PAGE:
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Fitness retreats are booming, with many clients ditching their usual beach escapes for holistic health getaways. Could retreats add a profitable dimension to your PT or group exercise business? Olivia Hubbard investigates.

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Paula Kerr, a fitness instructor and journalist, set up her fitness retreat after recovering from breast cancer. “When I was going through treatment, I was looking for a place to relax – somewhere I could enjoy exercise, nutrient-dense food and a spa.” Kerr set up Fitter, Stronger in 2015, a luxury fitness retreat in peaceful, rural environments offering a realistic and sustainable approach to exercise and nutrition that fits in with busy lives. Kerr has no concerns about the crowded marketplace because, in her eyes, Fitter, Stronger is delivering a unique approach. Many of Fitter, Stronger’s clients have suffered from illness, are coping with mental health issues or are recapturing their fitness.

According to Kerr, if you’re going to make a success of it, you’re going to need staff members who are emphatic and highly skilled. Fitter, Stronger has a team of two nutritionists, a hiking guide, two fitness instructors and a Pilates instructor. “Your staff should be your biggest investment,” says Kerr. To help increase revenue further, she offers a weekly two-hour session at Brandshatch Place Hotel and Spa (a concise version of the Fitter, Stronger retreats) where clients can attend weekly and have their improvements in fitness monitored; this, in turn, helps promote the retreat. She aims for a minimum of two full retreats a year, with six clients attending to make the venture financially viable.

Brand awareness

Making your retreat stand out is one of the keys to success. Shaun McGill has branched out from his Shaun McGill Personal Training business in Newcastle to run weekend retreats that are based on the concept of making fitness fun. “I set up a fitness retreat with friend and fellow personal trainer Nathan Honess. My reason for setting up the retreat was to do something a bit different and fun. The idea of training a group of people all day long and pushing them to their limits mentally and physically sounded enjoyable to me.”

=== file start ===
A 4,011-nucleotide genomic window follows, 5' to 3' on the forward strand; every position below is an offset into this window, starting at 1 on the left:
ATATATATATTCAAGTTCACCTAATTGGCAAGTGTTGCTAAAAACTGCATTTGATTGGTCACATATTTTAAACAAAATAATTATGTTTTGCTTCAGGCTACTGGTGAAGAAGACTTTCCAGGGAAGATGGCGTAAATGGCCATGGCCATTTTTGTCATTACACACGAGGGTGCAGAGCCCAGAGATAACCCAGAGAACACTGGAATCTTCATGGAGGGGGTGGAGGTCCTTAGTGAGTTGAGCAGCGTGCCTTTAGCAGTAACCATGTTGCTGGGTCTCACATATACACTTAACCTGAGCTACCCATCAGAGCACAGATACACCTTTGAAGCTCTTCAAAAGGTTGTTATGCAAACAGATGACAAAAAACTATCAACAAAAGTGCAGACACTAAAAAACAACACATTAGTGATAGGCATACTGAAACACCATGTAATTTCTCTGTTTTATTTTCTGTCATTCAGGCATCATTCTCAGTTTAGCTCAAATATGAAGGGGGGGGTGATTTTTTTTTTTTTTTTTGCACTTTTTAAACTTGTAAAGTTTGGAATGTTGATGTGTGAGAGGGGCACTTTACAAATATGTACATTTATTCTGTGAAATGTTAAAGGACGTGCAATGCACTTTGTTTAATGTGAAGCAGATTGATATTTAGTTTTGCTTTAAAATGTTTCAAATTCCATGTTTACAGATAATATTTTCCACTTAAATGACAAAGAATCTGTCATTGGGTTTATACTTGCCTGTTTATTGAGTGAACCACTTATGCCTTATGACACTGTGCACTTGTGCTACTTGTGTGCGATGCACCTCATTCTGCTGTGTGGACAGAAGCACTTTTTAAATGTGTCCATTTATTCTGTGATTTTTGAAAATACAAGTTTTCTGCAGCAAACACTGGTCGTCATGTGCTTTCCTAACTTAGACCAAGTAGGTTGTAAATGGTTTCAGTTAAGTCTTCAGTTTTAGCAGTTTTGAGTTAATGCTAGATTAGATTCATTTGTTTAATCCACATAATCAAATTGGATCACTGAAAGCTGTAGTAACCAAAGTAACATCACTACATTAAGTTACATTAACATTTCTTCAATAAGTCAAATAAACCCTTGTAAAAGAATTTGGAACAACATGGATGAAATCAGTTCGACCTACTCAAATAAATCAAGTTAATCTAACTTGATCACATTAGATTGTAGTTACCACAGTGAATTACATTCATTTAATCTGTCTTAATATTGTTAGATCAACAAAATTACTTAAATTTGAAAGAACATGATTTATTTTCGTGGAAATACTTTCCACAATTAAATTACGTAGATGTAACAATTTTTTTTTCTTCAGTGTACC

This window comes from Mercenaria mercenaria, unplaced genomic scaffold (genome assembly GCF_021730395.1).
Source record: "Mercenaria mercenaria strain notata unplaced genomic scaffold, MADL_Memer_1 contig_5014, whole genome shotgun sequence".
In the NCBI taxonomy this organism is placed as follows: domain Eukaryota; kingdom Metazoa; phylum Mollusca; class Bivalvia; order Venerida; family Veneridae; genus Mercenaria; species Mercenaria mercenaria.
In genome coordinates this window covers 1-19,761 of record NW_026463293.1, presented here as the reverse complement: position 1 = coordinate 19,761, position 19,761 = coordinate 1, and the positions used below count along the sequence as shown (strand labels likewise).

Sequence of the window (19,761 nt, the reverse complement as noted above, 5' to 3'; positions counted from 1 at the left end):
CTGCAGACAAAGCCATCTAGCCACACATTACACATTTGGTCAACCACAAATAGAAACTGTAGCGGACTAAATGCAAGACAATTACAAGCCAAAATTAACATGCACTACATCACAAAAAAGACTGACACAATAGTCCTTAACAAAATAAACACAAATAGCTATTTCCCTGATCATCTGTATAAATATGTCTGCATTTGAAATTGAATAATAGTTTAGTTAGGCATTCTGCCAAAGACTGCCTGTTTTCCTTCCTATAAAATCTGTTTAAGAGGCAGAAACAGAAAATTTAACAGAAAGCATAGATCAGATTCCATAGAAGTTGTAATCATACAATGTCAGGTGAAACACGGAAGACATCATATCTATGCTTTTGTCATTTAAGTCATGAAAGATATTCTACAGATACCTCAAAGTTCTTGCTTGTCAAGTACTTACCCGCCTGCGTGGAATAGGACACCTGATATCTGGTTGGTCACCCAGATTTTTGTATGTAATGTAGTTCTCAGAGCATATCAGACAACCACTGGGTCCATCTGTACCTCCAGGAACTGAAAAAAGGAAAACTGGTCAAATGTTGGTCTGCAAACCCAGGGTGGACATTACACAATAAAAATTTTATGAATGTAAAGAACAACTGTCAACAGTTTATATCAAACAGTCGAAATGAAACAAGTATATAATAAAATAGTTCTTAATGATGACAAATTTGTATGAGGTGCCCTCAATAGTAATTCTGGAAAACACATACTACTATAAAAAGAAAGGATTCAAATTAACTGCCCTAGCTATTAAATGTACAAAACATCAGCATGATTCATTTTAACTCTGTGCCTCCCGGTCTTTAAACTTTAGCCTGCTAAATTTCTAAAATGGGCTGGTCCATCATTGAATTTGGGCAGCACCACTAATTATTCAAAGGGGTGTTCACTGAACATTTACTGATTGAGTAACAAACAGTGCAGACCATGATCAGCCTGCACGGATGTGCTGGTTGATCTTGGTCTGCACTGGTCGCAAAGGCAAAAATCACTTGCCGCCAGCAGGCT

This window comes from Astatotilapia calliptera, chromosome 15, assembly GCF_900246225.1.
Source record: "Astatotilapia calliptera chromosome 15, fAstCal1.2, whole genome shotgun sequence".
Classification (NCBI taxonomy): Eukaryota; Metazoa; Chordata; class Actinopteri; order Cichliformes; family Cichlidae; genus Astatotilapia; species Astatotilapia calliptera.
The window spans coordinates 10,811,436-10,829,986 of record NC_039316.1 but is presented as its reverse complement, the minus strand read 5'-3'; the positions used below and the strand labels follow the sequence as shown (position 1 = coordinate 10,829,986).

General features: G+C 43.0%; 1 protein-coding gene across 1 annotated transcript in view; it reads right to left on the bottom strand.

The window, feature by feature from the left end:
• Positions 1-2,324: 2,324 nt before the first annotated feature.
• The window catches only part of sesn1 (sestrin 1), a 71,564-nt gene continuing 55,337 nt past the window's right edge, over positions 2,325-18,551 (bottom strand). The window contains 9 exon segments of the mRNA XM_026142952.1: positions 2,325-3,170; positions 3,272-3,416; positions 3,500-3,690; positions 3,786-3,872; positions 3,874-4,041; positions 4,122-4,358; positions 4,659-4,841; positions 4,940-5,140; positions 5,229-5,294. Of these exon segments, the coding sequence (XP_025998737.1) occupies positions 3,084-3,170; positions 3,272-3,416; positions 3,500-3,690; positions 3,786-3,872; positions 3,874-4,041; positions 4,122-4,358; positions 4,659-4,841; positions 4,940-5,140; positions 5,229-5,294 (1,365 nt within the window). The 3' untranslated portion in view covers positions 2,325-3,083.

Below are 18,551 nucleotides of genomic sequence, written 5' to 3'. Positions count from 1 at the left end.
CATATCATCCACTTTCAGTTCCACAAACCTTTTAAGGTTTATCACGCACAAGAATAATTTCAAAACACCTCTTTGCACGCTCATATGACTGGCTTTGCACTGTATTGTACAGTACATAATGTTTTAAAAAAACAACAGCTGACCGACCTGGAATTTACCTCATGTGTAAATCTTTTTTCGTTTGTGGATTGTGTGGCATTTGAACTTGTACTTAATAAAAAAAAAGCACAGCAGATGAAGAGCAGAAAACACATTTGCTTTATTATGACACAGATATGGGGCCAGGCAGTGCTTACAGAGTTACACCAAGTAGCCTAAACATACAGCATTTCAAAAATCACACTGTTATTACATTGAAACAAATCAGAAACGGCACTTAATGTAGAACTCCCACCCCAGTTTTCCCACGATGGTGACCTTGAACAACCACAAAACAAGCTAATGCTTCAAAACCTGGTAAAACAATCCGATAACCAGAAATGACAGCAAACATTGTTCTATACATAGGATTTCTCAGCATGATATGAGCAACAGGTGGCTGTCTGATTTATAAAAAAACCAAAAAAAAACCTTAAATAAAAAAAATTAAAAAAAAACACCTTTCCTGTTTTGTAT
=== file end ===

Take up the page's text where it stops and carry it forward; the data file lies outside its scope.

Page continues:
The group bonds over games on the first evening. “Everyone writes down a fact about themselves and everyone else has to guess who it is. It’s a good ice breaker. Fitness games, such as bulldogs and stuck in the mud, are great. It makes exercise fun,” McGill says. “The most important thing is to get good camaraderie between the people. Get them to feel like a family during the retreat and they will love it. Work them hard but make sure they enjoy it, as they’re training all day, every day. Make the exercise different from what they would normally do.” McGill works alongside a chef and one other trainer to take the workouts. His advice is that your biggest investment should be the food: “If the food tastes great, clients will enjoy the experience a lot more.”

The retreat is aimed at women aged between 25 and 35 and word of mouth has proved successful so far. Many of McGill’s regular clients are guests. To help increase revenue further, the two PTs have additional revenue spinners, including sports massage and healthy snacks. McGill does it for brand awareness and the extra income but the main motivation is about creating a fun weekend with his clients. Putting the concept first has paid off: the last retreat McGill ran made a £1,600 profit. Currently, 5% of McGill’s business income comes from the retreat. The aim is to grow the retreat sector to 15-20% over the next few years.


Making location the priority

Maximising family assets is how David Youldon approached setting up Revitalise Fitness Retreat. “I had worked as a personal trainer for four years before coming up with the idea of a retreat. My parents own a beautiful place in Cornwall, which includes five luxury barn conversions and 30 acres of stunning countryside. The sole purpose of the retreat is to combine physiological and psychological needs to benefit the clients’ goals, while creating an enjoyable and effective atmosphere.” At Revitalise Fitness, clients can choose activities including coastal cycling, coastal walks, woodland workouts, countryside runs, Tyre Tastic, kettlebells, BeAtBoUnCe and legs, bums and tums. The stay lasts either a week or a weekend and all classes are included in the price. “We like to keep group numbers low, so it’s more exclusive,” says Youldon. The Revitalise team aims for around 15-20 retreats a year. Packages include single guest occupants and group bookings, where they can accommodate groups from two to 16 people.